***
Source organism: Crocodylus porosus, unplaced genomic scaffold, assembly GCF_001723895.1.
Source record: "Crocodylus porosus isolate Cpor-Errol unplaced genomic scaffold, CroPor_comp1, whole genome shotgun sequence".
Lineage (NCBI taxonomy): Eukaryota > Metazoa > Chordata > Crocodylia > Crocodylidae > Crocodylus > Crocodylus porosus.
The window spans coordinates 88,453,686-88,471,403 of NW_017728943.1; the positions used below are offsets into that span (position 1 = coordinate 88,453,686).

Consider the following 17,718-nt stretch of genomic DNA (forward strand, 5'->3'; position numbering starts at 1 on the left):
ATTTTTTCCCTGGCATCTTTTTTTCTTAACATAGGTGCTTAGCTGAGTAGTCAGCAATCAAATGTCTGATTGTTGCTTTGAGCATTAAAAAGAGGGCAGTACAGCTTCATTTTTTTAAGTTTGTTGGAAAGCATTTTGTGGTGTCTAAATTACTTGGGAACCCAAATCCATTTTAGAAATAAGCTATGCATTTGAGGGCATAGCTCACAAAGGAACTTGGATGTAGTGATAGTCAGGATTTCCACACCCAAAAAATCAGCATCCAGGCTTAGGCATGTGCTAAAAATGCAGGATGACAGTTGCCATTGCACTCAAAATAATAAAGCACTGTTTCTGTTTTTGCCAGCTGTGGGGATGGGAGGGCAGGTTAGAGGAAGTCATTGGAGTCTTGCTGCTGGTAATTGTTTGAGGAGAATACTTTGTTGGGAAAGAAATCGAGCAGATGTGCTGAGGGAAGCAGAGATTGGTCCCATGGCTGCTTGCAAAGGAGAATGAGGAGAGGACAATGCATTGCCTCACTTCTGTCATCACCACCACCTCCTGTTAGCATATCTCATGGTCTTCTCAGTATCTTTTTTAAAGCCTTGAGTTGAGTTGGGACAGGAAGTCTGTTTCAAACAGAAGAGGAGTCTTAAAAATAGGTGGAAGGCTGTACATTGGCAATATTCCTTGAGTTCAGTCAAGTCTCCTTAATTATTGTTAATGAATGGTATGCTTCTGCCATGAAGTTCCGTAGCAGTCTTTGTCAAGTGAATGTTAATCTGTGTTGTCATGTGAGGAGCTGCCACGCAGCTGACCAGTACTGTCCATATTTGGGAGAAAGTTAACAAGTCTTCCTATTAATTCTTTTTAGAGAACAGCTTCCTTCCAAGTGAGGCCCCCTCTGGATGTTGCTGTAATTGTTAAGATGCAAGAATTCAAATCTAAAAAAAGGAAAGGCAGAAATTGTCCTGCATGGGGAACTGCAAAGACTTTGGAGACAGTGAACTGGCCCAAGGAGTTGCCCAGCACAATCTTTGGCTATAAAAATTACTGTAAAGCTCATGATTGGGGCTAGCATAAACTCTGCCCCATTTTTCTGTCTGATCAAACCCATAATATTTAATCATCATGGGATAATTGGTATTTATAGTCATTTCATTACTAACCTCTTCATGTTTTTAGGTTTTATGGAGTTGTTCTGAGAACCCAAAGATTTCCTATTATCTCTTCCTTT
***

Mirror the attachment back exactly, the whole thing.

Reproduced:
Source organism: Crocodylus porosus, unplaced genomic scaffold, assembly GCF_001723895.1.
Source record: "Crocodylus porosus isolate Cpor-Errol unplaced genomic scaffold, CroPor_comp1, whole genome shotgun sequence".
Lineage (NCBI taxonomy): Eukaryota > Metazoa > Chordata > Crocodylia > Crocodylidae > Crocodylus > Crocodylus porosus.
The window spans coordinates 88,453,686-88,471,403 of NW_017728943.1; the positions used below are offsets into that span (position 1 = coordinate 88,453,686).

Consider the following 17,718-nt stretch of genomic DNA (forward strand, 5'->3'; position numbering starts at 1 on the left):
ATTTTTTCCCTGGCATCTTTTTTTCTTAACATAGGTGCTTAGCTGAGTAGTCAGCAATCAAATGTCTGATTGTTGCTTTGAGCATTAAAAAGAGGGCAGTACAGCTTCATTTTTTTAAGTTTGTTGGAAAGCATTTTGTGGTGTCTAAATTACTTGGGAACCCAAATCCATTTTAGAAATAAGCTATGCATTTGAGGGCATAGCTCACAAAGGAACTTGGATGTAGTGATAGTCAGGATTTCCACACCCAAAAAATCAGCATCCAGGCTTAGGCATGTGCTAAAAATGCAGGATGACAGTTGCCATTGCACTCAAAATAATAAAGCACTGTTTCTGTTTTTGCCAGCTGTGGGGATGGGAGGGCAGGTTAGAGGAAGTCATTGGAGTCTTGCTGCTGGTAATTGTTTGAGGAGAATACTTTGTTGGGAAAGAAATCGAGCAGATGTGCTGAGGGAAGCAGAGATTGGTCCCATGGCTGCTTGCAAAGGAGAATGAGGAGAGGACAATGCATTGCCTCACTTCTGTCATCACCACCACCTCCTGTTAGCATATCTCATGGTCTTCTCAGTATCTTTTTTAAAGCCTTGAGTTGAGTTGGGACAGGAAGTCTGTTTCAAACAGAAGAGGAGTCTTAAAAATAGGTGGAAGGCTGTACATTGGCAATATTCCTTGAGTTCAGTCAAGTCTCCTTAATTATTGTTAATGAATGGTATGCTTCTGCCATGAAGTTCCGTAGCAGTCTTTGTCAAGTGAATGTTAATCTGTGTTGTCATGTGAGGAGCTGCCACGCAGCTGACCAGTACTGTCCATATTTGGGAGAAAGTTAACAAGTCTTCCTATTAATTCTTTTTAGAGAACAGCTTCCTTCCAAGTGAGGCCCCCTCTGGATGTTGCTGTAATTGTTAAGATGCAAGAATTCAAATCTAAAAAAAGGAAAGGCAGAAATTGTCCTGCATGGGGAACTGCAAAGACTTTGGAGACAGTGAACTGGCCCAAGGAGTTGCCCAGCACAATCTTTGGCTATAAAAATTACTGTAAAGCTCATGATTGGGGCTAGCATAAACTCTGCCCCATTTTTCTGTCTGATCAAACCCATAATATTTAATCATCATGGGATAATTGGTATTTATAGTCATTTCATTACTAACCTCTTCATGTTTTTAGGTTTTATGGAGTTGTTCTGAGAACCCAAAGATTTCCTATTATCTCTTCCTTT